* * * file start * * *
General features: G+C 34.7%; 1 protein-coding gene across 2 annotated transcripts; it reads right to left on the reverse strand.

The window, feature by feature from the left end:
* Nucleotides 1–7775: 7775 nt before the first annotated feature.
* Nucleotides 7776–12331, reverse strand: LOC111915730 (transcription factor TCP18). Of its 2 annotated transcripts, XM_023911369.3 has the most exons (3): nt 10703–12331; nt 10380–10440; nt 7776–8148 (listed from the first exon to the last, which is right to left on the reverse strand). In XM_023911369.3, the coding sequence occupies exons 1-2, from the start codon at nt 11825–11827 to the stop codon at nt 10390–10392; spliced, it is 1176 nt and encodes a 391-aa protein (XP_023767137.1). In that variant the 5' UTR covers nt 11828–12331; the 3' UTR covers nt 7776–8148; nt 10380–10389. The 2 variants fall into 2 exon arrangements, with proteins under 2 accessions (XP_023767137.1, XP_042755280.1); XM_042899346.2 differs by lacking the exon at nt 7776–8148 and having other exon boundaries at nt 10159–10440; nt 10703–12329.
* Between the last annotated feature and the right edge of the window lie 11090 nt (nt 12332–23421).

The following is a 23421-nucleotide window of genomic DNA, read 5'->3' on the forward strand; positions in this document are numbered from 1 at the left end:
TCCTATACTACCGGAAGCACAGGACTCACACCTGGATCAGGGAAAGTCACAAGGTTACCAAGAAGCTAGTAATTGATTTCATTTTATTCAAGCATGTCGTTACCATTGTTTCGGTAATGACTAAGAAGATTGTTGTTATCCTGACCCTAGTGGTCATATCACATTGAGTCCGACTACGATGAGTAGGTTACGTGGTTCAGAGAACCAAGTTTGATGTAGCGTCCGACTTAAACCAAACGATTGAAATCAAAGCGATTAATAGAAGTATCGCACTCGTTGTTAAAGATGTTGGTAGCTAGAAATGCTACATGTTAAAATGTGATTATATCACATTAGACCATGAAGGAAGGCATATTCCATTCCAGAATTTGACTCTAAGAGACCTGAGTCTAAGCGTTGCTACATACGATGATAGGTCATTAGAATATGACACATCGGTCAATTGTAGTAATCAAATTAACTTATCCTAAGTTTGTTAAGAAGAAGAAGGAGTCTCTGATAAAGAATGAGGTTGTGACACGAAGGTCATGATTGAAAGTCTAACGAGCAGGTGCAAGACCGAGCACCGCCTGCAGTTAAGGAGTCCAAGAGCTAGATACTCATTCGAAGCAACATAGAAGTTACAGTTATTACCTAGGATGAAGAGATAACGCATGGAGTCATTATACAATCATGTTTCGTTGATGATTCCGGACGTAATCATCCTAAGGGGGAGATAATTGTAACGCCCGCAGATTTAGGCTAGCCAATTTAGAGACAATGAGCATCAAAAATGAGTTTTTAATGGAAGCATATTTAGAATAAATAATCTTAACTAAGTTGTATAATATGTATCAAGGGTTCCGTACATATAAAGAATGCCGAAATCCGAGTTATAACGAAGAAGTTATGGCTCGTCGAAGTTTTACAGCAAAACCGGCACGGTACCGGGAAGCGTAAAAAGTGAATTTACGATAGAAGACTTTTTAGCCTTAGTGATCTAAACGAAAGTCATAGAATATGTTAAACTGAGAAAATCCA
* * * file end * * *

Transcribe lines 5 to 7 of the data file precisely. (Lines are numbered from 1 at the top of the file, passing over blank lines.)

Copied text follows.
* Between the last annotated feature and the right edge of the window lie 11090 nt (nt 12332–23421).

The following is a 23421-nucleotide window of genomic DNA, read 5'->3' on the forward strand; positions in this document are numbered from 1 at the left end:
TCCTATACTACCGGAAGCACAGGACTCACACCTGGATCAGGGAAAGTCACAAGGTTACCAAGAAGCTAGTAATTGATTTCATTTTATTCAAGCATGTCGTTACCATTGTTTCGGTAATGACTAAGAAGATTGTTGTTATCCTGACCCTAGTGGTCATATCACATTGAGTCCGACTACGATGAGTAGGTTACGTGGTTCAGAGAACCAAGTTTGATGTAGCGTCCGACTTAAACCAAACGATTGAAATCAAAGCGATTAATAGAAGTATCGCACTCGTTGTTAAAGATGTTGGTAGCTAGAAATGCTACATGTTAAAATGTGATTATATCACATTAGACCATGAAGGAAGGCATATTCCATTCCAGAATTTGACTCTAAGAGACCTGAGTCTAAGCGTTGCTACATACGATGATAGGTCATTAGAATATGACACATCGGTCAATTGTAGTAATCAAATTAACTTATCCTAAGTTTGTTAAGAAGAAGAAGGAGTCTCTGATAAAGAATGAGGTTGTGACACGAAGGTCATGATTGAAAGTCTAACGAGCAGGTGCAAGACCGAGCACCGCCTGCAGTTAAGGAGTCCAAGAGCTAGATACTCATTCGAAGCAACATAGAAGTTACAGTTATTACCTAGGATGAAGAGATAACGCATGGAGTCATTATACAATCATGTTTCGTTGATGATTCCGGACGTAATCATCCTAAGGGGGAGATAATTGTAACGCCCGCAGATTTAGGCTAGCCAATTTAGAGACAATGAGCATCAAAAATGAGTTTTTAATGGAAGCATATTTAGAATAAATAATCTTAACTAAGTTGTATAATATGTATCAAGGGTTCCGTACATATAAAGAATGCCGAAATCCGAGTTATAACGAAGAAGTTATGGCTCGTCGAAGTTTTACAGCAAAACCGGCACGGTACCGGGAAGCGTAAAAAGTGAATTTACGATAGAAGACTTTTTAGCCTTAGTGATCTAAACGAAAGTCATAGAATATGTTAAACTGAGAAAATCCA